To answer your questions:
1) An elevated potassium (hyperkalemia) has effects on the conduction of the heart. If the potassium is elevated too high, it can cause arrythmias. It can also cause nausea.
2) Yes, an EKG should be performed immediately to make sure your heart's rhythm is stable.
3) Typically an elevated potassium is caused by acute kidney failure. As for alcohol specifically - it can precipitate a condition known as rhabdomyolysis which can elevated potassium.
4) Some diuretics will lower potassium (i.e. loop diuretics), others will raise potassium (i.e. spironolactone).
5) An EKG should be performed to make sure your heart is ok. A full chemistry panel should also be performed. You should avoid high potassium foods (oranges, bananas). A potassium binder (Kayexelate) may be prescribed to lower the potassium. Please see your personal physician for more information.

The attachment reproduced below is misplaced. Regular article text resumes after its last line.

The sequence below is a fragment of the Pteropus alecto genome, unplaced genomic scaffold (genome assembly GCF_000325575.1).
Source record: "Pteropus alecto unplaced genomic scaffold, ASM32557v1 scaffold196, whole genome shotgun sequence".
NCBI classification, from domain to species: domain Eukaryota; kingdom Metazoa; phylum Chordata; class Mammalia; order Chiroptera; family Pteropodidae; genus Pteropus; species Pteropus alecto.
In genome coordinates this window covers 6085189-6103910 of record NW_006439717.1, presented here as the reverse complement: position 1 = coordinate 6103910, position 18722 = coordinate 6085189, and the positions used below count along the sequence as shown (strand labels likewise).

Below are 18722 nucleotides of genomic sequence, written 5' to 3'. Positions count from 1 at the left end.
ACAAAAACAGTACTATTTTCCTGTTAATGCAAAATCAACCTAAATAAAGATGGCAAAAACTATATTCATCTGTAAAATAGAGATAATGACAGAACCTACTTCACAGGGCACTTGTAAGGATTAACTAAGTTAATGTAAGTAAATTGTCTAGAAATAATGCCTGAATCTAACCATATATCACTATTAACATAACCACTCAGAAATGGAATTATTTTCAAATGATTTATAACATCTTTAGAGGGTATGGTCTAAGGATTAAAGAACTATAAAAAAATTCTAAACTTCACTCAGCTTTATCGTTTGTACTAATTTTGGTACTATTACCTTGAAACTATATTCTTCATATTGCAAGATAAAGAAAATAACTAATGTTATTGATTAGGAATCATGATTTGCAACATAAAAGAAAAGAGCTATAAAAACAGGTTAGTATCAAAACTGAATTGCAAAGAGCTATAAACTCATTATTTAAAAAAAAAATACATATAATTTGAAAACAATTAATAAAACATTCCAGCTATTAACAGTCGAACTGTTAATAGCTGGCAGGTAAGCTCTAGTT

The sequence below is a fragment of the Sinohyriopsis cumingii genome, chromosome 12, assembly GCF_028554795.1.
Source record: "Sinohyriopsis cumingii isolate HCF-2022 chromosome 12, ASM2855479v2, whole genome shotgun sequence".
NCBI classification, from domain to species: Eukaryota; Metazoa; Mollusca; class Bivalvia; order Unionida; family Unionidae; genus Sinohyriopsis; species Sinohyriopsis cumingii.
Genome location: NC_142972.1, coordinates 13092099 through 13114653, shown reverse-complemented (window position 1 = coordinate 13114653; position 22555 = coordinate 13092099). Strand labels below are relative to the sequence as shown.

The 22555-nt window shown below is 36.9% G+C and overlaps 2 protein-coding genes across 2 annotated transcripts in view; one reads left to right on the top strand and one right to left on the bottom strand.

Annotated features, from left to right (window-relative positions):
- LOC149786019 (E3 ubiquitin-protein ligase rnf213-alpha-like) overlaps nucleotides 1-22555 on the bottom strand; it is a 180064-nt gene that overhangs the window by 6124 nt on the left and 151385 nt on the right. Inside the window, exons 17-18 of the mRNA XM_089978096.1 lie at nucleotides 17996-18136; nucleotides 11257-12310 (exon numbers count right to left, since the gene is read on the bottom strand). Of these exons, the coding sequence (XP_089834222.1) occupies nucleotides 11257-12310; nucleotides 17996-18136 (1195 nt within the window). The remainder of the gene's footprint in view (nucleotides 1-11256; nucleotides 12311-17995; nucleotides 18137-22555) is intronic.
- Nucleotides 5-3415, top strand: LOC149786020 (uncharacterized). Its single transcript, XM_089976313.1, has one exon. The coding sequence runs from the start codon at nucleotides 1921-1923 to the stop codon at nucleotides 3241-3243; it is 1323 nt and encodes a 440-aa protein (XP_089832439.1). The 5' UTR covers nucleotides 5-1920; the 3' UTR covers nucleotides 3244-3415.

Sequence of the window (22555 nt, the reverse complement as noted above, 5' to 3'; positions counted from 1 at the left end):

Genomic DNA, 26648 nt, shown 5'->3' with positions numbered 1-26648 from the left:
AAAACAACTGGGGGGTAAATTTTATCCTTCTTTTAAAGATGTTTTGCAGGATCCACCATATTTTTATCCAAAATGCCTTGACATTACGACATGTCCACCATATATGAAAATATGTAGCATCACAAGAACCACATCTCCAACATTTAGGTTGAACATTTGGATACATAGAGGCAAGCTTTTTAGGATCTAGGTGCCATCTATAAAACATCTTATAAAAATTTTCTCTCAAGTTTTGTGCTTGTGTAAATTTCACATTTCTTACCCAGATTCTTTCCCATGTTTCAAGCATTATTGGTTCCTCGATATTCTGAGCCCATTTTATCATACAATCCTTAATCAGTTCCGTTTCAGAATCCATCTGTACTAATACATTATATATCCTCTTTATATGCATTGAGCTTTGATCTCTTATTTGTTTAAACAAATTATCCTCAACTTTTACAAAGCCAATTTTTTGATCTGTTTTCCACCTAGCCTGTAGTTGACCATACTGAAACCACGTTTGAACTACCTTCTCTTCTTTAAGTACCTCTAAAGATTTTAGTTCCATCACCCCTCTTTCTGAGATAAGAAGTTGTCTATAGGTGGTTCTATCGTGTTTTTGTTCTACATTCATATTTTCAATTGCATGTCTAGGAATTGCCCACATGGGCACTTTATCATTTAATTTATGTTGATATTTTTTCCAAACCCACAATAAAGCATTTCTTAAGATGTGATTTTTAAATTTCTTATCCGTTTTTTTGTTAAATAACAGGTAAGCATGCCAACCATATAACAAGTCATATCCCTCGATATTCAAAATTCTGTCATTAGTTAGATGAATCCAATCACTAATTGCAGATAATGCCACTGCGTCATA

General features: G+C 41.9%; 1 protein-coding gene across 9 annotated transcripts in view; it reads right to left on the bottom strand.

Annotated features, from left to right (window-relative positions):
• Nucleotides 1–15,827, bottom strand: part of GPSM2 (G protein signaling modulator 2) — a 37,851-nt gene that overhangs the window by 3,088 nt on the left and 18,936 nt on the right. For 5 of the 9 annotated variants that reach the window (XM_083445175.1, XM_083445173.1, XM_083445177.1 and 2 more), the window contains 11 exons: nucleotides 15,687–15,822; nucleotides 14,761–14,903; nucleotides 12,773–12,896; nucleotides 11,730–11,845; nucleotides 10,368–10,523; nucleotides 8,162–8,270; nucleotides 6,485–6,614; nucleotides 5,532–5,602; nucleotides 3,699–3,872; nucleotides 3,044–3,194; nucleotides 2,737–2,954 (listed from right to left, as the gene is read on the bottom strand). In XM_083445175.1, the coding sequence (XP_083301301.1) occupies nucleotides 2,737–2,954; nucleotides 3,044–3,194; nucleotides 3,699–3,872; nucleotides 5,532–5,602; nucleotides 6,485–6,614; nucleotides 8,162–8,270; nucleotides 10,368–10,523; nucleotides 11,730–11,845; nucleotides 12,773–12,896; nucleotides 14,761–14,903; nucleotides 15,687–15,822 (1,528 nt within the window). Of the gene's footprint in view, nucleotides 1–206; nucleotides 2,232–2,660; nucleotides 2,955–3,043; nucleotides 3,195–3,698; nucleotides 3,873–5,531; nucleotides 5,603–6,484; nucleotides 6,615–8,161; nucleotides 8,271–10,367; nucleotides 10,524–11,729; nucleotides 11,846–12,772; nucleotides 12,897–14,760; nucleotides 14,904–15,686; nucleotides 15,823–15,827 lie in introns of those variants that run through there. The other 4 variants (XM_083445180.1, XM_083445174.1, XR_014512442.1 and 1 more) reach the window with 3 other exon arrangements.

Followup with your personal physician is essential.
This answer is not intended as and does not substitute for medical advice - the information presented is for patient education only. Please see your personal physician for further evaluation of your individual case.
if your kidney tests were perfectly normal, it may not mean a darn thing: one way potassium readings are elevated when the kidneys are ok is from trauma to the blood when the blood is drawn: blood cells have lots of potassium in them, and if a few break during the blood draw, it can give a false reading. 5.5 is not high enough to be dangerous for most people. Step one would be to re-draw the blood.
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